The expansion of federal dollars into every corner of American commerce—be it higher education, computing, or healthcare—provides the federal government with a direct means of expecting compliance with the latest federal whims at any time.
The problem of federal contracting applies to state and local governments as well. Federal grants to state and municipal governments are widespread, meaning greater direct federal control over local governments in practice.
Comply or Die: Cutting Back Emergency Services to Force Vaccine Compliance
A second lesson here is that government monopolization of certain services allows the regime to withhold those services for political purposes.
For example, the fact that governments maintain a monopoly over fire departments and police departments means government policymakers have a lot of leeway in choosing to cut back services with impunity. So, when a city—such as New York—decides it would rather close down entire fire companies rather than allow workers to defy the vaccine mandate, it is saying to the public “we don’t care about your emergency services, we have other priorities.” Moreover, the public has no recourse when this happens. What if many taxpayers preferred unvaccinated firemen to no firemen at all? Well, the government’s position is clearly “tough luck.” Although the taxpayers are forced to now pay for services they’re not receiving at all in some cases, the taxpayers have no other options. Ironically, these services that politicians insisted were far too important to allow the private sector to handle have now decided those services aren’t actually all that important after all.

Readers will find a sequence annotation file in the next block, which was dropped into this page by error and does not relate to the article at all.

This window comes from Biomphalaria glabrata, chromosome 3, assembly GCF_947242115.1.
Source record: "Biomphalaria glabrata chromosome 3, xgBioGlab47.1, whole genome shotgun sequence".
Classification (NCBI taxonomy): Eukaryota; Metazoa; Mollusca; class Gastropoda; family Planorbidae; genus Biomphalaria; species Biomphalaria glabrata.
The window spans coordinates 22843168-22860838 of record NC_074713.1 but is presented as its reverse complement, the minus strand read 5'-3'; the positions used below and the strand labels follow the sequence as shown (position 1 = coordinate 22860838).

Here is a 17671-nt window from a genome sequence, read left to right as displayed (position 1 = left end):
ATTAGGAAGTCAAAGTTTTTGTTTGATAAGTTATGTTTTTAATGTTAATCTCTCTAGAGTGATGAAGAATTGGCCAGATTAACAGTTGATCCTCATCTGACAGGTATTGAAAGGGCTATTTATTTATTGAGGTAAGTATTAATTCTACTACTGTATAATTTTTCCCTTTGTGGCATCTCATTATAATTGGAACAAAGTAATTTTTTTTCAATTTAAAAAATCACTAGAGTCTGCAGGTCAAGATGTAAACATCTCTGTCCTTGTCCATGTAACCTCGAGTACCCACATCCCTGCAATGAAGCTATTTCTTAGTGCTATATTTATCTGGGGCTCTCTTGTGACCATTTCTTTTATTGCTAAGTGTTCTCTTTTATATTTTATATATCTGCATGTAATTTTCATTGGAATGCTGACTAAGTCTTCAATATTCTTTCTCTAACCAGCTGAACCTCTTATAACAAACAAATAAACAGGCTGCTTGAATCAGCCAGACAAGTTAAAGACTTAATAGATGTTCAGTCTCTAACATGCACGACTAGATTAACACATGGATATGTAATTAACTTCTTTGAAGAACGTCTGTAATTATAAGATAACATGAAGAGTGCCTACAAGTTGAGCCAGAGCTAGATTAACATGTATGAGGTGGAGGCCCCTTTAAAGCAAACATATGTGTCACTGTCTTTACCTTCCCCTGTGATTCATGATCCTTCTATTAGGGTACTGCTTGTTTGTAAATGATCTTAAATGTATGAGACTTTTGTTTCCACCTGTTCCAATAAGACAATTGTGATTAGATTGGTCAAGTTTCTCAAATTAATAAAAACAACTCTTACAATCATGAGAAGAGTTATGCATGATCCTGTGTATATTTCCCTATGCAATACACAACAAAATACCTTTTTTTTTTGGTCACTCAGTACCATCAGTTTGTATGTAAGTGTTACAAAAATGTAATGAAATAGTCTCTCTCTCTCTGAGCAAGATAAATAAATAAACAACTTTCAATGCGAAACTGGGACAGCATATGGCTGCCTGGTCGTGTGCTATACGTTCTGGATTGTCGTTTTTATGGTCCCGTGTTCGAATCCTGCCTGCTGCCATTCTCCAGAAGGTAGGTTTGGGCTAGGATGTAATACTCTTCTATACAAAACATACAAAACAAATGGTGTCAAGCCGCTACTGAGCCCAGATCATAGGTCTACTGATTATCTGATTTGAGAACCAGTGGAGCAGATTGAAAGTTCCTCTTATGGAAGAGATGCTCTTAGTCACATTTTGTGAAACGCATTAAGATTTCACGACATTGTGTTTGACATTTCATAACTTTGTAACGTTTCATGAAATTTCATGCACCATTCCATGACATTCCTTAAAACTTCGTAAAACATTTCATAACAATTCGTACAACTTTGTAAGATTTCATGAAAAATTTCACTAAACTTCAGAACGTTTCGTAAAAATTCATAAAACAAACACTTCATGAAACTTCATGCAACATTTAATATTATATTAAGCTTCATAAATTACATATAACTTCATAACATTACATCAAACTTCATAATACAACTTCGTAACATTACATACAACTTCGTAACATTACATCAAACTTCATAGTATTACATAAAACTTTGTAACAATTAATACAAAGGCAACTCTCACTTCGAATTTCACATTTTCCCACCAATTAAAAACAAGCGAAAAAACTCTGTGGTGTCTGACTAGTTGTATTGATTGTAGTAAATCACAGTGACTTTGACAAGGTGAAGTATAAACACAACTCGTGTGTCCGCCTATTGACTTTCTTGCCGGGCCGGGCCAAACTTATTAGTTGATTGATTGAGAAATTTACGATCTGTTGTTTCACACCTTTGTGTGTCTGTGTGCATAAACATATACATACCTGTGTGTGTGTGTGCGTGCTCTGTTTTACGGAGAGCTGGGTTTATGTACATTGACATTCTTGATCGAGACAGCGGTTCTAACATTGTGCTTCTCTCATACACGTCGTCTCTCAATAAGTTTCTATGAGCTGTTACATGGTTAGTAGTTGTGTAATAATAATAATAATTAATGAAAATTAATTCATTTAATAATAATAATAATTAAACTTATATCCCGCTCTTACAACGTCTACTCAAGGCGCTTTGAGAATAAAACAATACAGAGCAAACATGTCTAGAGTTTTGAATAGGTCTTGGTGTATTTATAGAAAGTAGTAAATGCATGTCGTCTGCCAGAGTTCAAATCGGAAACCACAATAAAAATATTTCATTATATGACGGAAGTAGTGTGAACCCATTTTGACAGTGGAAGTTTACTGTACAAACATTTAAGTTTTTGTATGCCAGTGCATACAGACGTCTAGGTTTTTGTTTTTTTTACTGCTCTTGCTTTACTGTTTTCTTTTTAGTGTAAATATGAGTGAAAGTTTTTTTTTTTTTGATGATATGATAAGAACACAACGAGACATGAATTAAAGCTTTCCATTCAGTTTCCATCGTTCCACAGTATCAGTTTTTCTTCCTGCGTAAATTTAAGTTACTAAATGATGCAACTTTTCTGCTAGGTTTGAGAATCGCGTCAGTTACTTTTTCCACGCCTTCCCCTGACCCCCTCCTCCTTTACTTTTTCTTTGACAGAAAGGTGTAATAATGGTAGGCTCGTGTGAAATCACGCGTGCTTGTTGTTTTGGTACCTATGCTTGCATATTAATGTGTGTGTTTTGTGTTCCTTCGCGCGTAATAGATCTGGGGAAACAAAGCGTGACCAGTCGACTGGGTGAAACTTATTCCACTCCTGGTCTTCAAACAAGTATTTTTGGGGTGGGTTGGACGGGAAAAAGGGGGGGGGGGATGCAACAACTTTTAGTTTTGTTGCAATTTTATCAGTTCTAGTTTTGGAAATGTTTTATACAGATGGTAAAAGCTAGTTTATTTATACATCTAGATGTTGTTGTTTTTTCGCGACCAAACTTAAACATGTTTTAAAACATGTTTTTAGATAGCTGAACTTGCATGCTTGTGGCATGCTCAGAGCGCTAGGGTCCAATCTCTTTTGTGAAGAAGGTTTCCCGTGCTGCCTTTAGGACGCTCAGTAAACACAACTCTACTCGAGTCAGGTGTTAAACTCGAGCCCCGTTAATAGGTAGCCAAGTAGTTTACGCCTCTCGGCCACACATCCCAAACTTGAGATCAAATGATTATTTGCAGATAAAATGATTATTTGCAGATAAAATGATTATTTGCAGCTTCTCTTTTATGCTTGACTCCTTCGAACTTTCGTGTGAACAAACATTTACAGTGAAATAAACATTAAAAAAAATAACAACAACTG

Effects on Prices and Production
Ultimately, by driving down employment, these policies that lead to mandate-forced layoffs will also drive down production of goods and services. This will further fuel price inflation in an economy where production already isn’t keeping with with the growth in new money. Fewer services. Higher prices. More families facing unemployment. Perhaps its no wonder that one labor union leader told Reuters
A life-long Democrat, [union official Cornell] Beard said he would no longer vote for the [Democratic] party. “They’ll never get another vote from me and I’m telling the workers here the same thing.”
Advocates of vaccine mandates are apparently doubling down on this, and their job has been made much easier thanks to federal contracts.
Author: Ryan McMaken is a senior editor at the Mises Institute. Send him your article submissions for the Mises Wire and Power and Market, but read article guidelines first.
Image source: Getty
Reprinted with permission of Mises Institute.